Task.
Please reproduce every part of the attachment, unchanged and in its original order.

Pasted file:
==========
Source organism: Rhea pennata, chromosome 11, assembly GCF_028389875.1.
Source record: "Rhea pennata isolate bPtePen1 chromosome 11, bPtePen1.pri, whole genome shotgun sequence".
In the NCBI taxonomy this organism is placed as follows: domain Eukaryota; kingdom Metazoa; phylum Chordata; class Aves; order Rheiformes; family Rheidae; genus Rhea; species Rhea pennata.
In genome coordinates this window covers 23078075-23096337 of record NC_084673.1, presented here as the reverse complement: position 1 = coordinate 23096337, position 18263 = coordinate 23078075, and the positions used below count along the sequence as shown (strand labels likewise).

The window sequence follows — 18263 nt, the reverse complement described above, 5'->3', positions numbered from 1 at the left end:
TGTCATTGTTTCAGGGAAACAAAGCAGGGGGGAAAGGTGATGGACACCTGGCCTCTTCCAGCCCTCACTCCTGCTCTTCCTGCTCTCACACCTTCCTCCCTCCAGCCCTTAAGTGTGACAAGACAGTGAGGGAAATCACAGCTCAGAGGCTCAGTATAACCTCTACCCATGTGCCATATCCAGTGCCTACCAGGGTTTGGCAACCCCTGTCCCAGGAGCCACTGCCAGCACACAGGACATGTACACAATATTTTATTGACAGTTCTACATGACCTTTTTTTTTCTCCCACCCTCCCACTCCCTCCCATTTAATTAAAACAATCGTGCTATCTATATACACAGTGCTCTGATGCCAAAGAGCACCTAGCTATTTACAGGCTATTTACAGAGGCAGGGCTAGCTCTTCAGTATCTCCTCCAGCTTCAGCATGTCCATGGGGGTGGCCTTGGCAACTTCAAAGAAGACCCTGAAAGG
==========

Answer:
Source organism: Rhea pennata, chromosome 11, assembly GCF_028389875.1.
Source record: "Rhea pennata isolate bPtePen1 chromosome 11, bPtePen1.pri, whole genome shotgun sequence".
In the NCBI taxonomy this organism is placed as follows: domain Eukaryota; kingdom Metazoa; phylum Chordata; class Aves; order Rheiformes; family Rheidae; genus Rhea; species Rhea pennata.
In genome coordinates this window covers 23078075-23096337 of record NC_084673.1, presented here as the reverse complement: position 1 = coordinate 23096337, position 18263 = coordinate 23078075, and the positions used below count along the sequence as shown (strand labels likewise).

The window sequence follows — 18263 nt, the reverse complement described above, 5'->3', positions numbered from 1 at the left end:
TGTCATTGTTTCAGGGAAACAAAGCAGGGGGGAAAGGTGATGGACACCTGGCCTCTTCCAGCCCTCACTCCTGCTCTTCCTGCTCTCACACCTTCCTCCCTCCAGCCCTTAAGTGTGACAAGACAGTGAGGGAAATCACAGCTCAGAGGCTCAGTATAACCTCTACCCATGTGCCATATCCAGTGCCTACCAGGGTTTGGCAACCCCTGTCCCAGGAGCCACTGCCAGCACACAGGACATGTACACAATATTTTATTGACAGTTCTACATGACCTTTTTTTTTCTCCCACCCTCCCACTCCCTCCCATTTAATTAAAACAATCGTGCTATCTATATACACAGTGCTCTGATGCCAAAGAGCACCTAGCTATTTACAGGCTATTTACAGAGGCAGGGCTAGCTCTTCAGTATCTCCTCCAGCTTCAGCATGTCCATGGGGGTGGCCTTGGCAACTTCAAAGAAGACCCTGAAAGG